International pressure Thursday mounted on Kenya to solve the post-election crisis. US President George W. Bush demanded a return to democracy, while Britain said it did not recognise the Kibaki government.
President Bush dispatched Secretary of State Condoleezza Rice to Kenya with a message that there must be a full return to democracy. “We’re backing the efforts of former UN secretary-general Kofi Annan to end the crisis,” President Bush said in a speech on Africa.
“I’ve asked Condi… to travel to Kenya to support the work of the former secretary-general and to deliver a message directly to Kenya’s leaders and people: there must be an immediate halt to violence, there must be justice for the victims of abuse and there must be a full return to democracy,” he said.
ODM leader Raila Odinga accuses Kibaki’s team of rigging the vote, while Kibaki says he won fairly.
Officials for neither side would comment on developments. But a source said the talks ended in acrimony and the negotiators were flying back to the city to consult their bosses.
The two parties are also expected to set up a South African-style truth, justice and reconciliation commission to investigate abuses including ethnic attacks and killings of protesters by police.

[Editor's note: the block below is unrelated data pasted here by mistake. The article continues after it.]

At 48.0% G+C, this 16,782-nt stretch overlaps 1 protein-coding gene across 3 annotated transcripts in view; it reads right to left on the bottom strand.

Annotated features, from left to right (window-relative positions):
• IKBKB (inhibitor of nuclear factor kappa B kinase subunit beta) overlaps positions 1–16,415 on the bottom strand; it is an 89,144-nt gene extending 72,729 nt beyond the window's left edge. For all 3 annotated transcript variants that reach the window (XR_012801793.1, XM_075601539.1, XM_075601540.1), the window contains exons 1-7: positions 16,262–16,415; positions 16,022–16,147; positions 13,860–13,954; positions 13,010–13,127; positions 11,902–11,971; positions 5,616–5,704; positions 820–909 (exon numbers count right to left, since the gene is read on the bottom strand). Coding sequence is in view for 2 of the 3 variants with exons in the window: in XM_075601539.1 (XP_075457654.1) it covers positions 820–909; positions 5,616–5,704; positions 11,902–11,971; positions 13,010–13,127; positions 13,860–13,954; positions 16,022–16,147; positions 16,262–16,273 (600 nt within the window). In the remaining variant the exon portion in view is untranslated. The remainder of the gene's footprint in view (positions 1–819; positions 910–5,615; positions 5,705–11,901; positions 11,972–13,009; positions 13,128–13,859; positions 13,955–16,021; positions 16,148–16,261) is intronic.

On Thursday, the Government-funded Kenya National Commission on Human Rights said ringleaders should not be forgiven “To do so would be a travesty of justice,” commissioner Hassan Omar Hassan said.
Various Western nations have threatened travel bans or freezing of assets against guilty parties, and have warned, anyone derailing the Annan talks would face “consequences”.
The post-election turmoil has shocked Kenyans, neighbouring states and world powers alike, crippling Kenya’s tourism industry and denting one of Africa’s most promising economies.
On Thursday, Kenya’s Foreign minister lashed out at Britain’s high commissioner after the envoy said on TV the Government did not reflect the democratic will of the people. Mr Moses Wetang’ula said Mr Adam Wood’s comments had shown “total disregard” for diplomatic etiquette, and threatened to take unspecified action. But a spokeswoman at the British High Commission in Nairobi said Mr Wood was only reiterating the British government’s position.
Britain’s top diplomat stepped into the brewing diplomatic row, declaring his country did not recognise President Kibaki’s re-election. Foreign Secretary David Miliband was commenting on remarks made earlier by Mr Wood, that the current Constitution did not reflect the will of the Kenyan people.
On Thursday Mr Miliband defended Mr Wood, describing him as an excellent public servant. Britain, he added, fully backed the remarks made by its envoy, saying last year’s General Election was flawed.
Britain also dismissed an earlier statement released by the Presidential Press Service during the visit of British minister Mark Malloch-Brown that Britain had recognised President Kibaki.
But Kenya’s Finance minister Amos Kimunya Thursday told foreign capitals not to impose solutions to the political crises in Kenya. He addressing businessmen in Thika Town.
Additional reports by Jeff Otieno and Oliver Musembi